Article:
“As we find out what works well for theatres and for streaming I think we’ll see more of it – I’d like to see it in the mainstream with the larger theatres,” Sneesby says. “It’s a win for movie makers, a win for viewers, a win for cinemas and a win for the streaming services.”
The traditional model of releasing a film “requires it to work theatrically to drive the engine of the economic model,” says Emile Sherman, Oscar-winning producer of The King’s Speech. “If it does well at the box office, the ancillaries [DVD, Blu-Ray, TV etc] will follow, and that’s what the distributor is relying on to make a return. So all the pressure sits on theatrical.”
The new model of a short theatrical window followed, and underwritten, by an SVOD (subscription video on demand) release is, he says, “totally different”.
“The economic model of the streaming services is to have content that drives subscribers and reduces churn,” he says. “The theatrical release serves as an enticement for filmmakers and a quasi-marketing tool, but the performance is not hugely relevant to the SVOD strategy.”
For David Michod, whose 2010 feature Animal Kingdom helped Jacki Weaver, Ben Mendelsohn and Joel Edgerton break into America, a theatrical release for The King was critical.
He had worked with Netflix once before, on the Brad Pitt movie War Machine, which debuted on the platform in May 2017. Back then, he says, “it felt like a radical thing to do, to take Brad Pitt onto a streaming service, overcoming the apparent stigma of what in the old days would have been called a straight-to-video release”.
But after that experience, he says, “I and a number of other filmmakers sat down with them and communicated our feelings about the need for the sense of an event, which is very often what the theatrical release is. And to their credit, they listened to us, and they could see the sense in it.”
By event he doesn’t simply mean a red-carpet premiere. “I mean a sense of a shared experience, of people getting to go to a theatre with friends and having a a night out. That is where a movie’s life begins in the public consciousness.”
But the friction around Roma last year – many claim it missed out on the best picture Oscar precisely because it was made by Netflix rather than a traditional studio – and Martin Scorsese’s $US160 million gangster epic The Irishman this year (many American cinemas are refusing to screen it) is evidence that the new model has plenty of detractors as well as supporters.
One local exhibitor has described it as an “existential issue”, because the two-week window of exclusivity (versus the traditional 90 days) vastly reduces the opportunity for a cinema to recoup against the very significant investments it makes in its facilities. “Maintaining state-of-the-art cinemas with brand new seats and human interactions is a very expensive business,” he says.
What’s more, the narrow-window release is not a one-size-fits-all substitute for the disappearing independent and art-house circuit. Netflix has given a brief cinema berth to around 100 movies over the past three years, but that leaves many movies as streaming-only propositions. As Sherman notes, “for the majority of films there won’t be a theatrical release. If you deliver a film that cuts through, it will have a place. If it doesn’t hit the mark it won’t.”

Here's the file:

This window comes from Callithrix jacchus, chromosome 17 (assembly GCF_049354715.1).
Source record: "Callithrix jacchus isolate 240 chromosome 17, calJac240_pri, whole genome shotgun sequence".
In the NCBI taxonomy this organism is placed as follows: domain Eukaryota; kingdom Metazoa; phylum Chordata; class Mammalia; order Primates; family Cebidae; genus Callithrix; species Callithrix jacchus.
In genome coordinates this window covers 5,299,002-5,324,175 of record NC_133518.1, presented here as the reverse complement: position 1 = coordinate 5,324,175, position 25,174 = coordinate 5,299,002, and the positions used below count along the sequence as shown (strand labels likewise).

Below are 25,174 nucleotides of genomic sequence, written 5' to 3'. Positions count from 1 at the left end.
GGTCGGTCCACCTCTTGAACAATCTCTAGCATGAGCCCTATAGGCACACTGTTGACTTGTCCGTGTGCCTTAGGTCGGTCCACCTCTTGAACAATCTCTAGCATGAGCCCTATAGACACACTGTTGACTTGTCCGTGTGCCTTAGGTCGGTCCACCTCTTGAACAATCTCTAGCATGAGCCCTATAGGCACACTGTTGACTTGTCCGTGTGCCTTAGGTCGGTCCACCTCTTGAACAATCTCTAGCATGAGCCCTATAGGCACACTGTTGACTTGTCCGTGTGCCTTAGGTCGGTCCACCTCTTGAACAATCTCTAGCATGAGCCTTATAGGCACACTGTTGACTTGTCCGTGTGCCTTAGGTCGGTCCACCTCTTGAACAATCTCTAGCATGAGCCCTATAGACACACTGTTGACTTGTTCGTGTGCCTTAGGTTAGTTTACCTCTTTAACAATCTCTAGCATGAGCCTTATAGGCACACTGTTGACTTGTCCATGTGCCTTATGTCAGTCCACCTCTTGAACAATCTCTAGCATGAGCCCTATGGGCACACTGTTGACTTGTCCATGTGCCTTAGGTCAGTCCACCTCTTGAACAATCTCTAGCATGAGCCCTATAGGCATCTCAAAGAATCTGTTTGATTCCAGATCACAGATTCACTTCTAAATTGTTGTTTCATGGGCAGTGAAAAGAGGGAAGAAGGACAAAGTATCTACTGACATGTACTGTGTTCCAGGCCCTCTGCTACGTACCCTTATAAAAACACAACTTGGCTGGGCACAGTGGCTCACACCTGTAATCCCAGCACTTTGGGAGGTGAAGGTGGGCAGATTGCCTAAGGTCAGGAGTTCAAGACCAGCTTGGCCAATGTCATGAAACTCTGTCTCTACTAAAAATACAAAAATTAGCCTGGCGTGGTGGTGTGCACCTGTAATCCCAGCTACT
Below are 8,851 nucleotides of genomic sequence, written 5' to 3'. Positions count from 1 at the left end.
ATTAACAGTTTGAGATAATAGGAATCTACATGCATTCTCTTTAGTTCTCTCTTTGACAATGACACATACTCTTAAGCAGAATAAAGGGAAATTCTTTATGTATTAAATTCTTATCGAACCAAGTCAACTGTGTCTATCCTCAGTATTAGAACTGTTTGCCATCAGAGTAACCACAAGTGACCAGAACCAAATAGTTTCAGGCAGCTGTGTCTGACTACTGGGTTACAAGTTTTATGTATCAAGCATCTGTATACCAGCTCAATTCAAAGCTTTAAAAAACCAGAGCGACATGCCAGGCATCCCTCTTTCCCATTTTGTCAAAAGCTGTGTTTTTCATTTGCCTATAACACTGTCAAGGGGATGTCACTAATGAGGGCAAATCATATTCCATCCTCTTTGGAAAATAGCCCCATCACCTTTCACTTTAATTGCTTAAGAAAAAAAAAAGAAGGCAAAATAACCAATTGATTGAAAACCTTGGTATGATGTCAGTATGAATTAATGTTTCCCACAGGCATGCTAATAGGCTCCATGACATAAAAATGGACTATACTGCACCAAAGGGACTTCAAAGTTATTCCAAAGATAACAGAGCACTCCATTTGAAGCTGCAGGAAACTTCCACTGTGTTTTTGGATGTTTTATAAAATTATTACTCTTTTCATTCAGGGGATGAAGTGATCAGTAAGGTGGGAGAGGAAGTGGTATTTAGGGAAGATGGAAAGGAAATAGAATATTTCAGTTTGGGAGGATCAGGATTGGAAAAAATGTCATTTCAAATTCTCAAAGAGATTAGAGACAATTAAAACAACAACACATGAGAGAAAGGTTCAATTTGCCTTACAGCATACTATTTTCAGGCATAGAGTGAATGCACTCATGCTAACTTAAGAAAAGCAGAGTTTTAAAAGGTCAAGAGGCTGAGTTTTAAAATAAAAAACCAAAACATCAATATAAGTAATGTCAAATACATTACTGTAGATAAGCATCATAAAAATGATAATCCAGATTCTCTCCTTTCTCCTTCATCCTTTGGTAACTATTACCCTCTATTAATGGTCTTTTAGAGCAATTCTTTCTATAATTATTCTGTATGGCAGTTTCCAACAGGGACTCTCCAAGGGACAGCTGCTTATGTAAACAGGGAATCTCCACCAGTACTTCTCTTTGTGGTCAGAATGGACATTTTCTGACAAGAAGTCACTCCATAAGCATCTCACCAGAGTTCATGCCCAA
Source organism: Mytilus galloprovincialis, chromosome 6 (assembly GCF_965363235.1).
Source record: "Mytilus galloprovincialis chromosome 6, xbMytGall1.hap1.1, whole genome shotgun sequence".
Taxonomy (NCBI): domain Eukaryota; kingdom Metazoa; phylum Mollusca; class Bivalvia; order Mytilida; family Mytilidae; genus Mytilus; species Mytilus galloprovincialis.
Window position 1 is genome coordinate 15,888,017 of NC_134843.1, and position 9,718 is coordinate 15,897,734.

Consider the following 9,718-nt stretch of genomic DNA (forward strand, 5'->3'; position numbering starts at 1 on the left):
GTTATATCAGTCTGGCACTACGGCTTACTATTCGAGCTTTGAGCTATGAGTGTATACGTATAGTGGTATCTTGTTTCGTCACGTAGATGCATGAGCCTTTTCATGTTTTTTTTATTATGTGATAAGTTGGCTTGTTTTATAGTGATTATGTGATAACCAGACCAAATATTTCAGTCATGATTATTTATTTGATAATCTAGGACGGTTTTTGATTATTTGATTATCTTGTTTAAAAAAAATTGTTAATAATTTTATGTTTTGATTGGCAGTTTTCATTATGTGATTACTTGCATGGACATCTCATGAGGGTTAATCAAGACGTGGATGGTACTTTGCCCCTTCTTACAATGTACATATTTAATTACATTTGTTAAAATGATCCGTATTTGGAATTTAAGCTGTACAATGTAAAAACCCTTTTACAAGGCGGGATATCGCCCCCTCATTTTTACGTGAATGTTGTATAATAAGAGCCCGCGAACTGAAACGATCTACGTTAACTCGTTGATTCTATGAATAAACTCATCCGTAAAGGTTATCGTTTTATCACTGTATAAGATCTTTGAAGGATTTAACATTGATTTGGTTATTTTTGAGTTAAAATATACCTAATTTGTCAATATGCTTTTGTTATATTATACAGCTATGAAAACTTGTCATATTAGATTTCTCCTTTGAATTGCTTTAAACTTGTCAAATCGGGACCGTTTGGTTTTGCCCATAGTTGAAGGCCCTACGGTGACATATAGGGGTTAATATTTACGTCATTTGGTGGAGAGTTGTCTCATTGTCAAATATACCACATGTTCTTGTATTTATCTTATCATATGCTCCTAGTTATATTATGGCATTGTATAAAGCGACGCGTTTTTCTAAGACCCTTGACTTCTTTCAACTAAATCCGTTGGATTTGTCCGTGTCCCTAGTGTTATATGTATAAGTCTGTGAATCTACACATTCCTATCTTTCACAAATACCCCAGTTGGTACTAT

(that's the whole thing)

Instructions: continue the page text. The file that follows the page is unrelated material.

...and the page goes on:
Equally, though, “it’s quite clear that Netflix is making the kinds of award-calibre movies that the studios used to make but really aren’t making anymore,” says Michod. “If they don’t adapt, you have to start wondering what awards shows are for.”
And so it is that a slew of awards-hungry fare is taking this hybrid path to market over the next month or so.
Amazon Prime Video – whose Brittany Runs a Marathon opened in cinemas on Thursday and drops on the service on November 14 – will release its 9/11 political thriller The Report, starring Adam Driver and Annette Bening, on November 29, but not until it has had a brief run in cinemas from November 14.
The Irishman, which brings Robert De Niro, Al Pacino and just about everyone who has ever been in a Martin Scorsese movie together, hits cinemas on November 7 before dropping on Netflix on November 27. Next up are Noah Baumbach’s relationship comedy-drama Marriage Story (cinemas November 14, Netflix December 6) and Two Popes, starring Anthony Hopkins and Jonathon Pryce (cinema December 5, Netflix December 20).
Ostensibly, these cinema runs are “limited”. But if Roma is any indication, they might not be; Cuaron’s triple Oscar winner played in some Australian cinemas for 18 weeks, long after it had dropped on the streaming service.
Eddie Tamir, whose independent chain includes the Lido, Classic and Cameo cinemas in Melbourne and Randwick Ritz in Sydney, has taken some criticism for his willing embrace of Netflix content. But he firmly believes cinemas need to adapt to remain relevant – and they should demand the same of others.
“Let’s turn it on its head,” he says. “If there’s great product on television – on streamers, on free-to-air, on cable, wherever – then we should be able to have a crack at bringing that content into cinemas. Better that than not being part of the conversation.
“Why can’t a cinema play Game of Thrones, say, on day one, simultaneous, and have cinema do what it’s great at, which is bring on that shared experience with that compelling product,” he adds.
“Who says it has to be just one-way traffic?”
Karl Quinn is a senior culture writer at The Age and The Sydney Morning Herald.